Low Levels of Prenatal Vitamin D Linked to Increased Rate of Cavities in Toddlers


Researchers have discovered a link between inadequate levels of prenatal vitamin D and increased risk of cavities in toddlers.

Vitamin D is essential for the health of the mother as well the developing fetus.  Vitamin D deficiency before, during and after pregnancy is disastrous for both mothers and infants.  Studies in the past have shown how inadequate levels of vitamins D cause defects in toddlers’ teeth, according to Reuters Health.

“All pregnant and nursing women need to take 4000-5000 (International Units per day) vitamin D3. There are many benefits for pregnancy outcomes including reduced risk of gestational diabetes, respiratory and other infections, premature delivery, pre-eclampsia, adverse effects on the fetus such as birth defects including very possibly autism,” William B. Grant from the Sunlight, Nutrition and Health Research Center in San Francisco, California, told Reuters Health in an email.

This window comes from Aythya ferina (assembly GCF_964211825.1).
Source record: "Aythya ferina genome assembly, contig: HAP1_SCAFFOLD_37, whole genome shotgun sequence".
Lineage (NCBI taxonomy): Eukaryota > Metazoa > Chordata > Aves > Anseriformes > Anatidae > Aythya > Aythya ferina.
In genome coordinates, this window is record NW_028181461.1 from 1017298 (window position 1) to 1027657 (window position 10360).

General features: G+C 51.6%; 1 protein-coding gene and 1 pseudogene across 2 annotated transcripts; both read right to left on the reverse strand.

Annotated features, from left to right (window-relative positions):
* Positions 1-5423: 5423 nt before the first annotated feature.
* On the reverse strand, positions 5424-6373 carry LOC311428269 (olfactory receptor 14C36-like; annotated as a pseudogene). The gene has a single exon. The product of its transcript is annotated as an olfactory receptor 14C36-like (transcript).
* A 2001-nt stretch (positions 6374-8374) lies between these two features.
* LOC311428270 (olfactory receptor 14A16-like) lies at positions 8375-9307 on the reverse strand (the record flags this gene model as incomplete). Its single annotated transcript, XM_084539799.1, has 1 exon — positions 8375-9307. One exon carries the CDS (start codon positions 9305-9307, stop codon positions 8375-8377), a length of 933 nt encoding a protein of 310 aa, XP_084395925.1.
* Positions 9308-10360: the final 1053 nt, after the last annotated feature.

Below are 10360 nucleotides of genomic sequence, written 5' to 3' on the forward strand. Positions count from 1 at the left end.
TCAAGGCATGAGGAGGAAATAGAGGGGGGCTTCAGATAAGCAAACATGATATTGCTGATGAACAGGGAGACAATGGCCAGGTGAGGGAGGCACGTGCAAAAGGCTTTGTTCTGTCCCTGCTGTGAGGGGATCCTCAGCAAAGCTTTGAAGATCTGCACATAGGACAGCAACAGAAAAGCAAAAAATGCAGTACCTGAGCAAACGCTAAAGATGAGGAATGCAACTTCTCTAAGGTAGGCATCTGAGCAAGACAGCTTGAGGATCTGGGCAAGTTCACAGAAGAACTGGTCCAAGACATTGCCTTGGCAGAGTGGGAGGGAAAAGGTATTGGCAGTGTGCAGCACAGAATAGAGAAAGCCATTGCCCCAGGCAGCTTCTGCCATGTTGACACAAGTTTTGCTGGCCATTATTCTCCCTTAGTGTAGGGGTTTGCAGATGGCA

The current study, led by a team at the University of Manitoba, found that low levels of Vitamin D lead to higher risk of cavities in toddlers. The main aim of the study was to determine the association between vitamin D concentration and dental caries in offsprings during the first year.

The cohort study included 207 expectant mothers who were in the second or third trimester, most of whom were from the lower socioeconomic backgrounds, with an average age of 19. As a part of the study, the participants reported details about health and habits.  Apart from this, the researchers even collected blood samples to measure the levels of vitamin D.  After delivery, when the infants were around16 months old, they received dental examinations. This dental check up was done on 135 babies.

Questionnaires were given to record details of breast feeding habits, consumption of solid food by infants, health and behavior.

A third of the total participants had extremely low levels of Vitamin D. And 26-36 percent of the toddlers had cavities.

Toddlers with cavities were born to women who had significantly lower levels of prenatal vitamin D, compared to toddlers born without cavities. They identified a strong and direct association between low levels of prenatal vitamin D and cavities in toddlers.

It was not inadequate levels of vitamin D, but also defects in tooth enamel that led to cavities in toddlers. The only way to enhance oral health in offsprings is by boosting prenatal nutrition status.

“Prevention efforts should begin during pregnancy by bolstering maternal nutrition, either through improved dietary intake or supplementation with vitamin D,” researchers said in the study, according to Reuters.


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